The gist: An impending Gulf storm reminiscent of Hurricane Rita in 2005 and scattered demonstrations are splitting public attention since Lafayette police killed a 31-year-old Black man last week. Protestors are working to keep attention on their outrage, while residents reeling from the pandemic and fatigued by years of flooding turn to face another storm.
Lafayette has been battered for months with high drama. A coronavirus resurgence in early summer has caused more pain and economic hardship throughout the region. Then, just as Acadiana hospitals got breathing room and the pandemic seemed at least in temporary retreat, Trayford Pellerin was shot approximately 11 times by police, setting off several days of protests, small by national standards but nevertheless a forceful political disruption locally.
Then came word of a duo of hurricane threats. Lafayette escaped Marco, but Hurricane Laura is heading its way. Hours ahead of Laura’s projected landfall Wednesday evening, around 30 protestors gathered to shout from the steps of the federal courthouse in Downtown Lafayette. It was the fourth day of protests since the Friday night shooting death. On Tuesday, organizers promised not to be deterred by the storms. The night before, as Marco fizzled, a small outfit of demonstrators blocked the entrance to the gas station where Pellerin was shot, wrapping themselves, arms locked, around a truck that slowly pushed through them to gas up.
Elsewhere in Lafayette, residents prepped casually for Laura’s arrival. Alzina Dural wiped sweat off her face as she folded hurricane info packets into mailboxes Tuesday in the Quiet Town neighborhood off Moss Street in North Lafayette. A community organizer, Dural spent the last couple of days checking on her neighbors and taking an informal census of who’s coming and who’s going from the seat of her canary yellow bike. Unphased by Hurricane Laura, most are staying — even the New Orleans transplants who escaped Hurricane Katrina 15 years ago this month.
Covid hit Dural’s street hard. It’s still a going concern that figures prominently into evacuation plans. “The last time the ambulance came, he didn’t come back,” she said, pointing to a gold house across the street from hers. Seven people in her family have died. Her daughter’s T-shirt company has been tragically busy printing memorial shirts.
Pellerin’s shooting had become the topic of neighborhood chatter, but for now, its residents have an eye on the storm. They, and most of the city.
Lafayette will see high winds and intense bands of rain. But Cameron and Calcasieu parishes are bracing for devastating impact from towering storm surge deemed “unsurvivable” along the coastline by meteorologists.
Memories of Hurricane Rita are fresh again. In the largest U.S. evacuation of the pandemic, more than half a million people were ordered to flee the Gulf Coast Tuesday. At Lafayette’s Regional Airport yesterday, state officials set up a waypoint for fleets of school buses and tour coaches to gas up on their way to Lake Charles.
Utility giant Entergy bought thousands of hotel rooms around greater Lake Charles to make room for incoming line workers, according to Louisiana Transportation Secretary Shawn Wilson. Rooms in that area are now hard to come by. State officials said early Wednesday they had put up around 1,000 people in emergency hotel rooms.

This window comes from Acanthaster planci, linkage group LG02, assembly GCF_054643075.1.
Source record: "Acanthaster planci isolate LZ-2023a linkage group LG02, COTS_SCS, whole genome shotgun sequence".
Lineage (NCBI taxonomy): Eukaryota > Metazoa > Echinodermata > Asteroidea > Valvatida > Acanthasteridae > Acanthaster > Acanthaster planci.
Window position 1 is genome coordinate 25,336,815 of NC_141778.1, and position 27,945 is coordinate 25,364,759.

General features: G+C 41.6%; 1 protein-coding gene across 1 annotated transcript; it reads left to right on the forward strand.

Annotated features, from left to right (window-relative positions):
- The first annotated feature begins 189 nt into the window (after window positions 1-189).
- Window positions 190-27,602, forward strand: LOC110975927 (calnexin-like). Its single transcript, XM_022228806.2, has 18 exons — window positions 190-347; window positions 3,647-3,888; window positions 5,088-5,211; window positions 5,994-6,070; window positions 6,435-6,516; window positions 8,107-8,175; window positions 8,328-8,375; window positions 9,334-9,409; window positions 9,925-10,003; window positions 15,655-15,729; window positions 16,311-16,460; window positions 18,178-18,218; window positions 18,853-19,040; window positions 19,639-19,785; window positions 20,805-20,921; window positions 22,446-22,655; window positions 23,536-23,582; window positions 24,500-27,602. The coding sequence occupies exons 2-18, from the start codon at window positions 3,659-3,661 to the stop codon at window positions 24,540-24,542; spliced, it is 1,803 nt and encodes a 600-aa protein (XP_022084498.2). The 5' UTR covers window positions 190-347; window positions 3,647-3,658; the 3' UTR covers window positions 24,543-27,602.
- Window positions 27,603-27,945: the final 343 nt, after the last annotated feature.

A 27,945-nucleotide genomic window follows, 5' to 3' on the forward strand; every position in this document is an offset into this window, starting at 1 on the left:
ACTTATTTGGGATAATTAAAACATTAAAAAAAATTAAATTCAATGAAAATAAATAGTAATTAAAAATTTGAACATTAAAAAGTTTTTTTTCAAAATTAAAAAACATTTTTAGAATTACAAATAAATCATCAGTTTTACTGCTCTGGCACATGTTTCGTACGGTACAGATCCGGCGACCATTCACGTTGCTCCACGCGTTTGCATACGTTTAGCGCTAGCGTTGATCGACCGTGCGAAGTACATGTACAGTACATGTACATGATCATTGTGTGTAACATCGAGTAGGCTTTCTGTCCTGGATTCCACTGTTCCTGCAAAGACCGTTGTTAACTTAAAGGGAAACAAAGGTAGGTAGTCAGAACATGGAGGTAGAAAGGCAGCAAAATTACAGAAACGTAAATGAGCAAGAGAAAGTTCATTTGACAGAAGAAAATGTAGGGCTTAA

Mass shelters are off the table. That’s just not an option this time around because of concerns over coronavirus, which rebounded badly in the state over the last two months. Officials worry the shelters would become “super spreader” sites. Those needing a place to ride out the storm will be diverted to hotels in Alexandria, Baton Rouge and Lafayette.
Ahead of the storm, Acadiana housed more homeless people in hotel shelters than anywhere else in the state. The program, spun up as congregant shelters closed, was frozen as the state began to transition out of its emergency posture. But demand did not stop. Housing advocates are moving around 50 currently unsheltered homeless into hotels, but say they’re unable to take any more.
Predicted to be spared the worst of Laura, Lafayette Parish likely to have isolated flooding. Outside the Robicheaux Center, Joby Bonin and his sons shoveled sandbags to bring back to their low-slung home in Scott, which he said floods every time it rains. Given the more existential threat of the hurricane, he shrugged off coronavirus — “bullshit” cooked up by Louisiana’s Democratic governor — and the protests — which he called “riots.”
“But I don’t think the cops should have shot that boy that many times,” Bonin said.
On the other side of the mound, Corey Johnson, 47, packed up dozens of sandbags into the back of his black extended cab pickup. He and a friend put enough together to protect 10 houses from potential flood waters near his home in a predominantly Black neighborhood on the other side of town. For Johnson, like others around the sandbagging site, the protests have been of remote interest, an experience on the news or on social media feeds.
“I think it’s sad what happened to that guy,” Johnson says. “I think they probably could have done something else. I mean you’ve got seven cops and you’re right there.”
Betting on caution when it came to the storm, he turned to the sand and got back to work.